PARIS (AFP) – Oscar-nominated film director Jean-Jacques Beineix, who has died aged 75, survived a panning by French critics to make Betty Blue, one of most iconic films of the 1980s.
Beineix died this week after a long illness at his home in Paris, his family confirmed to AFP.
The filmmaker – who tended to take criticism to heart – never forgot the drubbing he took for his first film Diva in 1981, which only became a hit in France after it had been heaped with prizes abroad.
Decades later Beineix – a pioneer of the French “cinema du look” that was later embraced by Luc Besson (The Fifth Element) – was still smarting from being dismissed for his “ad-man’s aesthetic” of favouring style over story.
“No one is a prophet in their own land,” said Beineix, who trained as a doctor before making his name with a striking television public health warning about Aids.
His second film The Moon In The Gutter, starring Gerard Depardieu and Nastassja Kinski, also got a critical kicking, with Beineix saying he “never got over” being booed at its premiere at the Cannes film festival in 1983.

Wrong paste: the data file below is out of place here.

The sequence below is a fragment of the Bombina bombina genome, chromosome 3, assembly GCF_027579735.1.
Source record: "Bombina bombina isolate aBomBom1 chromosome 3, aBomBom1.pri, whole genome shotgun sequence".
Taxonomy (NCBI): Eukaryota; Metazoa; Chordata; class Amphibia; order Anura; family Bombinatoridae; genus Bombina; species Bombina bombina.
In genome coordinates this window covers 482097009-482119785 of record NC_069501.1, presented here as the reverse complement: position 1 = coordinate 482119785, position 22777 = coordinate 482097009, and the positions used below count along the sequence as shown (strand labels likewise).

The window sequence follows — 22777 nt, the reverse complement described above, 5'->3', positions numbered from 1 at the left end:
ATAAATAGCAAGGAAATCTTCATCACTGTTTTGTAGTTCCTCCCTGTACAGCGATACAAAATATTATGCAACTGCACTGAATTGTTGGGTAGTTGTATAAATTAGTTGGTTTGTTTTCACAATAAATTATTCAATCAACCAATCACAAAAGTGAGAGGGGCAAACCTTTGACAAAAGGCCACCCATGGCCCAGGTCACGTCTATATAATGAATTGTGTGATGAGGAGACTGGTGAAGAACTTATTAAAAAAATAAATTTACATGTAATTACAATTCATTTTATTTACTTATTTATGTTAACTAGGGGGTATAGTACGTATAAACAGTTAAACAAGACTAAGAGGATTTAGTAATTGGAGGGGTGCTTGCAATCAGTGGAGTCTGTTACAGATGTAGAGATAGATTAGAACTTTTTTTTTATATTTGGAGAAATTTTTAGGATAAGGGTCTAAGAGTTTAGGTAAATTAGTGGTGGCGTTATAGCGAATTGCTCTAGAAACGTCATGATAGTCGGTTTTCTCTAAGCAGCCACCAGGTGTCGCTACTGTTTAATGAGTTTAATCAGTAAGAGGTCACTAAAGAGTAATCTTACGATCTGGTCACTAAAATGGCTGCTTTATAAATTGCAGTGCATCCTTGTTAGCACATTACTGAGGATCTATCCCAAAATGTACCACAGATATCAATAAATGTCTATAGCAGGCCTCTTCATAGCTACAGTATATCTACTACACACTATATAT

“The hurt is there. The fact that I am finished today started there,” he told French radio in 2020.
Despite Betty Blue’s deluge of Oscar, Golden Globe and Bafta nominations, French critics called it pretentious and boring.
Still, the poster featuring actress Beatrice Dalle went on to adorn millions of bedrooms across the world.
“I love you,” Dalle wrote in a message to Beineix on her Instagram page on Friday (Jan 14), adding that the filming had been “one of the most beautiful pages of my life”.
Yet far from basking in the film’s glory, the movie’s success worried the director at the time.
“It can change your life forever – in good ways and in a lot of bad,” he said.